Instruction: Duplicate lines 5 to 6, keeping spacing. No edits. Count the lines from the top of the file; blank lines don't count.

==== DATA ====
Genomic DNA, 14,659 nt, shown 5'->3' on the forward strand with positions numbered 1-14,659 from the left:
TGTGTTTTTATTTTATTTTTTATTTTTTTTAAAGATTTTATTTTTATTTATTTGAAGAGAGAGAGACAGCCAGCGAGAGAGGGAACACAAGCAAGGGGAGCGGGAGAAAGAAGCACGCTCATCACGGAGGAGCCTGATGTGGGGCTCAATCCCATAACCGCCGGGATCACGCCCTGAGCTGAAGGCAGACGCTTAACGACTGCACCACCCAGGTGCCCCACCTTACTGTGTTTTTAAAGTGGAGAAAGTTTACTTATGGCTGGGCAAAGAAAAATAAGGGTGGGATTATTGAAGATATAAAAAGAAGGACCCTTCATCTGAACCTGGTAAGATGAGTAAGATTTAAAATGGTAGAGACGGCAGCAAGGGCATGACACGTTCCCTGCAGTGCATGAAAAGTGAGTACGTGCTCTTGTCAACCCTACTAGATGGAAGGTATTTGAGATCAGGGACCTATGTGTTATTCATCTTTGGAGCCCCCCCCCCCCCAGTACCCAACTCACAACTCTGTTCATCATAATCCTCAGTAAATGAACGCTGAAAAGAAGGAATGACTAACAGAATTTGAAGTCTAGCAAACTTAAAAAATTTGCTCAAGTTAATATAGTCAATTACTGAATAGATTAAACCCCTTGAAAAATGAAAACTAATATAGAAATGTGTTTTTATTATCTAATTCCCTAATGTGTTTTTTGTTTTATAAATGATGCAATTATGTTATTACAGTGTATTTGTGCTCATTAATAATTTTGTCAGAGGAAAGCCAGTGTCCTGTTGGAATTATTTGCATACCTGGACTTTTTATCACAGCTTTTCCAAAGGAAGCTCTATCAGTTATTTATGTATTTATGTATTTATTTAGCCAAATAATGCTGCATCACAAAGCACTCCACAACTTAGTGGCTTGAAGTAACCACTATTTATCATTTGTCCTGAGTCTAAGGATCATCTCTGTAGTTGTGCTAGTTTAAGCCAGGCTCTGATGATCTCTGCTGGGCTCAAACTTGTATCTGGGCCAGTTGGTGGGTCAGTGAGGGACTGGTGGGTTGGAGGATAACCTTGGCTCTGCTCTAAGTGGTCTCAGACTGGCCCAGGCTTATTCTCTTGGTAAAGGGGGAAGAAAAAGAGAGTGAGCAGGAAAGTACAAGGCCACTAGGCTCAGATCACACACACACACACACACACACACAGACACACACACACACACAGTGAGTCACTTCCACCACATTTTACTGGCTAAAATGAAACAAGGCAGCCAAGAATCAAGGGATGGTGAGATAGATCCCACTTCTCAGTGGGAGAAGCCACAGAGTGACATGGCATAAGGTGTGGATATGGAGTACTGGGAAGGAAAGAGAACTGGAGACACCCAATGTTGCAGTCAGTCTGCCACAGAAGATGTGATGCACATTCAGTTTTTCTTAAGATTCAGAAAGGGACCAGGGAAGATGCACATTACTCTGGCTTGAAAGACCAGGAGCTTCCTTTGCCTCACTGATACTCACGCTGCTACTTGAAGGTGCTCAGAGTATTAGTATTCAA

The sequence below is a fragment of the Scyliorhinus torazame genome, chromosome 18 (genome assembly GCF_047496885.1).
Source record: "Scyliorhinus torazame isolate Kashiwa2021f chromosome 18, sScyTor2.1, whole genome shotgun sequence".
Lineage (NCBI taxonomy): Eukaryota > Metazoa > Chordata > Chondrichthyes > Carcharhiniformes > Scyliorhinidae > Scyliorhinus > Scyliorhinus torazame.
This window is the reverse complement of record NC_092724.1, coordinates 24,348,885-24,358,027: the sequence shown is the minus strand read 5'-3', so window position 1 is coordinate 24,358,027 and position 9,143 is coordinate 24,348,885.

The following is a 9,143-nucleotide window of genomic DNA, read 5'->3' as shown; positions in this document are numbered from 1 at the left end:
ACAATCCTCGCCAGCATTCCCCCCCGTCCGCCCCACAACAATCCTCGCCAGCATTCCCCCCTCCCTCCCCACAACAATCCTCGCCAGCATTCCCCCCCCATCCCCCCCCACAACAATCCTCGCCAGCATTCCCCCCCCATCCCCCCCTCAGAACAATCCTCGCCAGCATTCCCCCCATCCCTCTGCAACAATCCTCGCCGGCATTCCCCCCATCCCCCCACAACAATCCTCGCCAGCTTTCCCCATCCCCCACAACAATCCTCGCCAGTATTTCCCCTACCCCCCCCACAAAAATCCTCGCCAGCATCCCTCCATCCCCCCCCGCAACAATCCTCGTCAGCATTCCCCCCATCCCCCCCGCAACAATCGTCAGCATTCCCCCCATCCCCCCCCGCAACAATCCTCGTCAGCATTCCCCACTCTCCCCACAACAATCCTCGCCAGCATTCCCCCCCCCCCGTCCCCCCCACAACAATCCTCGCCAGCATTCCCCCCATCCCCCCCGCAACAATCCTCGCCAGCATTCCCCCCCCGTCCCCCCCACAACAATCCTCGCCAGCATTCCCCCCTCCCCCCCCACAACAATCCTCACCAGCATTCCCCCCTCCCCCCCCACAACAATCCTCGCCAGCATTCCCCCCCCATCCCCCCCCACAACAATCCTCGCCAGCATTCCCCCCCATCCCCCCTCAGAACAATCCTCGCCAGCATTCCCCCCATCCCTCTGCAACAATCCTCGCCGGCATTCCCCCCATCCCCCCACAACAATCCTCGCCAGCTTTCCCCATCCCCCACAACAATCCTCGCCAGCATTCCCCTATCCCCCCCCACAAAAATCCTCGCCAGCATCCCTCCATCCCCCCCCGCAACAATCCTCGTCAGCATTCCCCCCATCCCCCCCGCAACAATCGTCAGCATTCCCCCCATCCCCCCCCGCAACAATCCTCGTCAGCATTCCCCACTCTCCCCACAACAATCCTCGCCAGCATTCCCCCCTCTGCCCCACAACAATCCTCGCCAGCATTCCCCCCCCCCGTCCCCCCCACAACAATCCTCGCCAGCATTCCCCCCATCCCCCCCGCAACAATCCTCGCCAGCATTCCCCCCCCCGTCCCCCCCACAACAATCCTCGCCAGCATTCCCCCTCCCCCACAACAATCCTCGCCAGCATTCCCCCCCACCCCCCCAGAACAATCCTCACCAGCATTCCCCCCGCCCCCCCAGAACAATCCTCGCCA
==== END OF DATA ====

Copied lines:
Lineage (NCBI taxonomy): Eukaryota > Metazoa > Chordata > Chondrichthyes > Carcharhiniformes > Scyliorhinidae > Scyliorhinus > Scyliorhinus torazame.
This window is the reverse complement of record NC_092724.1, coordinates 24,348,885-24,358,027: the sequence shown is the minus strand read 5'-3', so window position 1 is coordinate 24,358,027 and position 9,143 is coordinate 24,348,885.